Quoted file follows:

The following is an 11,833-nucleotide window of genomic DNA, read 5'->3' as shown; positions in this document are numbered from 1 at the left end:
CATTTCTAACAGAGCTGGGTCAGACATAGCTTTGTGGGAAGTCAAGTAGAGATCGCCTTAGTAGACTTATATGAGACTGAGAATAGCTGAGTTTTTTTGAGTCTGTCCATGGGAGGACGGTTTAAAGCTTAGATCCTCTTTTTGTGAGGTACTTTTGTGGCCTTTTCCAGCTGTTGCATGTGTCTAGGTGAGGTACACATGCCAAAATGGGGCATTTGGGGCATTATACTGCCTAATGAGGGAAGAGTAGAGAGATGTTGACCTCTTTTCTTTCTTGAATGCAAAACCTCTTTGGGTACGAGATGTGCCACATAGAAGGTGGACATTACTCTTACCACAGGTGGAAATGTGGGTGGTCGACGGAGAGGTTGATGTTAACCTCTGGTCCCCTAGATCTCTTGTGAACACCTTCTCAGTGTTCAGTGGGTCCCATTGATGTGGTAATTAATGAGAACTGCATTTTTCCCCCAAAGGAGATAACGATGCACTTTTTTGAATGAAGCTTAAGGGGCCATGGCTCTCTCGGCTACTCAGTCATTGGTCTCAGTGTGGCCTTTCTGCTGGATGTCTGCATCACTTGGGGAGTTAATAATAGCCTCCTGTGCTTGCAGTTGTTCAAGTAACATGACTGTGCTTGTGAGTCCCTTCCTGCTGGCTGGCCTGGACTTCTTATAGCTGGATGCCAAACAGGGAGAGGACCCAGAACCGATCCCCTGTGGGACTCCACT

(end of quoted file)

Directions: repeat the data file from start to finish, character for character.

The following is an 11,833-nucleotide window of genomic DNA, read 5'->3' as shown; positions in this document are numbered from 1 at the left end:
CATTTCTAACAGAGCTGGGTCAGACATAGCTTTGTGGGAAGTCAAGTAGAGATCGCCTTAGTAGACTTATATGAGACTGAGAATAGCTGAGTTTTTTTGAGTCTGTCCATGGGAGGACGGTTTAAAGCTTAGATCCTCTTTTTGTGAGGTACTTTTGTGGCCTTTTCCAGCTGTTGCATGTGTCTAGGTGAGGTACACATGCCAAAATGGGGCATTTGGGGCATTATACTGCCTAATGAGGGAAGAGTAGAGAGATGTTGACCTCTTTTCTTTCTTGAATGCAAAACCTCTTTGGGTACGAGATGTGCCACATAGAAGGTGGACATTACTCTTACCACAGGTGGAAATGTGGGTGGTCGACGGAGAGGTTGATGTTAACCTCTGGTCCCCTAGATCTCTTGTGAACACCTTCTCAGTGTTCAGTGGGTCCCATTGATGTGGTAATTAATGAGAACTGCATTTTTCCCCCAAAGGAGATAACGATGCACTTTTTTGAATGAAGCTTAAGGGGCCATGGCTCTCTCGGCTACTCAGTCATTGGTCTCAGTGTGGCCTTTCTGCTGGATGTCTGCATCACTTGGGGAGTTAATAATAGCCTCCTGTGCTTGCAGTTGTTCAAGTAACATGACTGTGCTTGTGAGTCCCTTCCTGCTGGCTGGCCTGGACTTCTTATAGCTGGATGCCAAACAGGGAGAGGACCCAGAACCGATCCCCTGTGGGACTCCACT